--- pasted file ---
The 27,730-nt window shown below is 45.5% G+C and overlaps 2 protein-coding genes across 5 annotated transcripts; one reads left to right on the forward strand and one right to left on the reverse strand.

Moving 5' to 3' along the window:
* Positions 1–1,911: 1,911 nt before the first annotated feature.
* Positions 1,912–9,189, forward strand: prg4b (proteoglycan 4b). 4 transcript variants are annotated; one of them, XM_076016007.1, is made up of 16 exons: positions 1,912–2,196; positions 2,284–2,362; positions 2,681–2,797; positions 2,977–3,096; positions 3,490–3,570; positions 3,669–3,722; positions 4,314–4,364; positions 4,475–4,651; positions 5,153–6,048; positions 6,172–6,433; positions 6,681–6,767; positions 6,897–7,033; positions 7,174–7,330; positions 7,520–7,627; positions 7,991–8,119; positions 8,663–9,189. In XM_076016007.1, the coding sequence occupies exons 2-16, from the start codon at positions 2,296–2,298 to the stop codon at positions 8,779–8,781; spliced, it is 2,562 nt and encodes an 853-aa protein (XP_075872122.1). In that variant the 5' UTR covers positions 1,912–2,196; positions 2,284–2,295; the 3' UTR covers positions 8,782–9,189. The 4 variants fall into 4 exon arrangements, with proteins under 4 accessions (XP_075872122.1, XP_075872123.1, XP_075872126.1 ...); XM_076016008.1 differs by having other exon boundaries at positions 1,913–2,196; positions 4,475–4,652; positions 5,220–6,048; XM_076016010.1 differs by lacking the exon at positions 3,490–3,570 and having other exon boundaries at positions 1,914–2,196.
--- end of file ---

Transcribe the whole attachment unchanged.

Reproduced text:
The 27,730-nt window shown below is 45.5% G+C and overlaps 2 protein-coding genes across 5 annotated transcripts; one reads left to right on the forward strand and one right to left on the reverse strand.

Moving 5' to 3' along the window:
* Positions 1–1,911: 1,911 nt before the first annotated feature.
* Positions 1,912–9,189, forward strand: prg4b (proteoglycan 4b). 4 transcript variants are annotated; one of them, XM_076016007.1, is made up of 16 exons: positions 1,912–2,196; positions 2,284–2,362; positions 2,681–2,797; positions 2,977–3,096; positions 3,490–3,570; positions 3,669–3,722; positions 4,314–4,364; positions 4,475–4,651; positions 5,153–6,048; positions 6,172–6,433; positions 6,681–6,767; positions 6,897–7,033; positions 7,174–7,330; positions 7,520–7,627; positions 7,991–8,119; positions 8,663–9,189. In XM_076016007.1, the coding sequence occupies exons 2-16, from the start codon at positions 2,296–2,298 to the stop codon at positions 8,779–8,781; spliced, it is 2,562 nt and encodes an 853-aa protein (XP_075872122.1). In that variant the 5' UTR covers positions 1,912–2,196; positions 2,284–2,295; the 3' UTR covers positions 8,782–9,189. The 4 variants fall into 4 exon arrangements, with proteins under 4 accessions (XP_075872122.1, XP_075872123.1, XP_075872126.1 ...); XM_076016008.1 differs by having other exon boundaries at positions 1,913–2,196; positions 4,475–4,652; positions 5,220–6,048; XM_076016010.1 differs by lacking the exon at positions 3,490–3,570 and having other exon boundaries at positions 1,914–2,196.